Bath time is an excellent opportunity for ear cleaning, but it should not be the only time for this task. Unlike a human’s, the dog ear canal is L-shaped, creating a moist environment that is both difficult to properly clean and especially susceptible to infection.
Ear problems are uncommon in Chihuahuas due to their pricked ears that provide excellent airflow, but in order to keep your dog’s ear clean and healthy, they should be cleaned on a weekly basis. Regular cleaning will help prevent ear mites and infection. Preventing your dog’s ear problems is much easier than treating them.
Ear cleaning solutions can be purchased at your pet supply store or from your veterinarian. Ear cleaning wipes are also available. You may also make your own solution – a half-and-half mixture of vinegar and water. Beware of recipes including either hydrogen peroxide or isopropyl alcohol. Veterinarians discourage the use of these ingredients, as peroxide has been proven to actually eat away at the ear tissue, and even diluted alcohol can burn if merely a slight infection is present.
Squirt several drops of solution into your Chihuahua’s ear. Massage the ear downward for about 30 seconds, allowing the cleaner to penetrate any greasy dirt. Your dog will likely want to shake his head at this point. This is actually a good thing, as it will help loosen dirt. Next, using a cotton ball, wipe the ear from the inside out, being careful not to reach beyond the 90-degree turn that marks the end of the external ear canal and beginning of the inner ear.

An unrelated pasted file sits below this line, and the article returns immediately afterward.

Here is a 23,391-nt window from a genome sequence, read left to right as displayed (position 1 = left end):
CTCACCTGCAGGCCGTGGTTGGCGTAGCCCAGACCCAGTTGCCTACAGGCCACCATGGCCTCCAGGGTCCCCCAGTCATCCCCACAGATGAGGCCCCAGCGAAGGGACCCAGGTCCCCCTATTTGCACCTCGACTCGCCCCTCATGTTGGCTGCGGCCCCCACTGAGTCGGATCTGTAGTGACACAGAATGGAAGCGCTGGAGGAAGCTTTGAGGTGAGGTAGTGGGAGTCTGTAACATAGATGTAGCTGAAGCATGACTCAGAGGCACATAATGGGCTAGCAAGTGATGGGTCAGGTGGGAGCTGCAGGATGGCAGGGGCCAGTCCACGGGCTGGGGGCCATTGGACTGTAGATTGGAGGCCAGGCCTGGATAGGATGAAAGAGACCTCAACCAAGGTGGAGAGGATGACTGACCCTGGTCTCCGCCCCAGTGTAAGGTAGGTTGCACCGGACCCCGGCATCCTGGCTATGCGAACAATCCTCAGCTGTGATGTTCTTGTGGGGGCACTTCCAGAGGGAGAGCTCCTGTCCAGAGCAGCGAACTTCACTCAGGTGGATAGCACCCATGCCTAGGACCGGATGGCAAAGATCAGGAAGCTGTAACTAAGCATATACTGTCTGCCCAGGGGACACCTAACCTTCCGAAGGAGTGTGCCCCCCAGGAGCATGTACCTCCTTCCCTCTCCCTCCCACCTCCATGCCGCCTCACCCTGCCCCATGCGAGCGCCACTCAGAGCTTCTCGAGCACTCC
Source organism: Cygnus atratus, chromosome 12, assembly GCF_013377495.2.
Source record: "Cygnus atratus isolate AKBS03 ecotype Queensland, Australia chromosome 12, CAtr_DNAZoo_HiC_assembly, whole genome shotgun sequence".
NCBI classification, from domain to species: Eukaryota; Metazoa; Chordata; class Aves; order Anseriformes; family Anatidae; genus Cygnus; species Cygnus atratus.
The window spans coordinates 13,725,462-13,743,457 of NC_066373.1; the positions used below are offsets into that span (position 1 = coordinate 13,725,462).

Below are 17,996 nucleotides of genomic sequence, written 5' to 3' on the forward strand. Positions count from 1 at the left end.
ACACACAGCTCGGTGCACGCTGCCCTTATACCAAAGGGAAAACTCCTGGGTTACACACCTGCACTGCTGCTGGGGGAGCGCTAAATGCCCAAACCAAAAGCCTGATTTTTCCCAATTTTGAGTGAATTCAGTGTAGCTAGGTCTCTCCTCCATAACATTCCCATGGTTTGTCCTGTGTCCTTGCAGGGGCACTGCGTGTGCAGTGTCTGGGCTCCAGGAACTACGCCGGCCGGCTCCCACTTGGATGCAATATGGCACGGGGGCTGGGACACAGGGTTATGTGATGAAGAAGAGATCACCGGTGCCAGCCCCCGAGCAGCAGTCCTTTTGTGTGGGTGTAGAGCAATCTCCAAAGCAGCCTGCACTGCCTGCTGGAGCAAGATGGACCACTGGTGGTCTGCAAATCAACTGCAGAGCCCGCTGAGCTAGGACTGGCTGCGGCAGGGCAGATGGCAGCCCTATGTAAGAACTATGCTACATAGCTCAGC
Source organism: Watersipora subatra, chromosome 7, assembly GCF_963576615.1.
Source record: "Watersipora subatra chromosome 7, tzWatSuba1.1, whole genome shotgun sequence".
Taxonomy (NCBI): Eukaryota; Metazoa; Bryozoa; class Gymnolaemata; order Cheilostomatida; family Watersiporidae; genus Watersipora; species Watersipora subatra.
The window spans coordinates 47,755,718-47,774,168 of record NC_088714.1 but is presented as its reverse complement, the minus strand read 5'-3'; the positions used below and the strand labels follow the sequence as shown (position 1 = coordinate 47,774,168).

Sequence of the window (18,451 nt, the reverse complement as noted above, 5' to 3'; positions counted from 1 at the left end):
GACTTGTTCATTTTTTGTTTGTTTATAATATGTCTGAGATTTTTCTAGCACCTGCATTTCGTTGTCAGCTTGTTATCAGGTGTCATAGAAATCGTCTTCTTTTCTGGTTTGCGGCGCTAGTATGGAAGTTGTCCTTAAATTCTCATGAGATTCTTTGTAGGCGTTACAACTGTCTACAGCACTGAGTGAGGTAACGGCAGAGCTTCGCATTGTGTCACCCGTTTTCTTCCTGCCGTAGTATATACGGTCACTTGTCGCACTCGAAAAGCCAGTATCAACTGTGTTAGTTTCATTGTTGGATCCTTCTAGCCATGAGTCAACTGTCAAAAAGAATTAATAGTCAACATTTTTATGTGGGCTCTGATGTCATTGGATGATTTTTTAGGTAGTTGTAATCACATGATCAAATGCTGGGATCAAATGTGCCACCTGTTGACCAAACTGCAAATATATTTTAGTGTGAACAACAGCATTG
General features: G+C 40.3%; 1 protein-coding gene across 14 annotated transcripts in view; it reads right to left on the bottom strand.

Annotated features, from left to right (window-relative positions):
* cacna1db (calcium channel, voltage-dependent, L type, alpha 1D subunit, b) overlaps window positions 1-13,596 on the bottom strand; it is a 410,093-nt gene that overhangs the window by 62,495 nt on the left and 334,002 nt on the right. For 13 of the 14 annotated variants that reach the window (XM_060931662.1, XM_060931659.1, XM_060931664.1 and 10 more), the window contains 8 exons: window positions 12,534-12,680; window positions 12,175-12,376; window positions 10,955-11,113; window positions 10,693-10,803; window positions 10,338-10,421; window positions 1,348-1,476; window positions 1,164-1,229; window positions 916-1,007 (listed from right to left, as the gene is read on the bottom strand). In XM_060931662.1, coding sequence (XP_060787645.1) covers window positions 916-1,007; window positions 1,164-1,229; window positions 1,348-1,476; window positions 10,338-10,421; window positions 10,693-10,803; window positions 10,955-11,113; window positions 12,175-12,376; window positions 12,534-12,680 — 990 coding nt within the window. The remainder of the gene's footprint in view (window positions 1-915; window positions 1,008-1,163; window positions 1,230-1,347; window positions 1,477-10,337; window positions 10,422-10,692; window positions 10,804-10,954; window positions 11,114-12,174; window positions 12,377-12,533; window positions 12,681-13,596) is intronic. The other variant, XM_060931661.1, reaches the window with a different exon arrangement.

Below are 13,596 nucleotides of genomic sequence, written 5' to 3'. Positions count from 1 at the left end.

Potential ear problems
You will first want to visually inspect your Chihuahua’s ears before starting the cleaning process. Healthy ears should be a pinkish color on the inside and free of any discharge. Next, smell the ear; it should not smell foul or strong in any way. Other symptoms of ear problems include shaking of the head or leaning to one side, pawing at the ears, swelling, redness, and sensitivity to touch.
If you discover anything out of the ordinary, don’t clean the ears yourself, instead, schedule an appointment with your Chihuahua’s veterinarian. Resist the urge to clean away any discharge, as swabbing this area may be helpful to the vet in determining the cause of the problem.
Remember, ear mites and infections cannot be successfully treated without the help of a veterinarian. Although you can flush the ear, this will not kill the mites or cure an infection. If such a problem does exist, cleaning the ear can also irritate the skin that is likely already tender and sore. Too many cleanings, even when no problem is present, can cause irritation to the ear lining.
You might be surprised to learn that hair can grow in your Chihuahua’s ear canal. You may shave or clip out this hair, as this will help keep dirt and wax from building up. Don’t pull the hair. In addition to being painful, pulling can cause tiny wounds that serve as a gateway to bacteria and harmful pathogens. If hair does need to be extracted, a veterinarian should do it.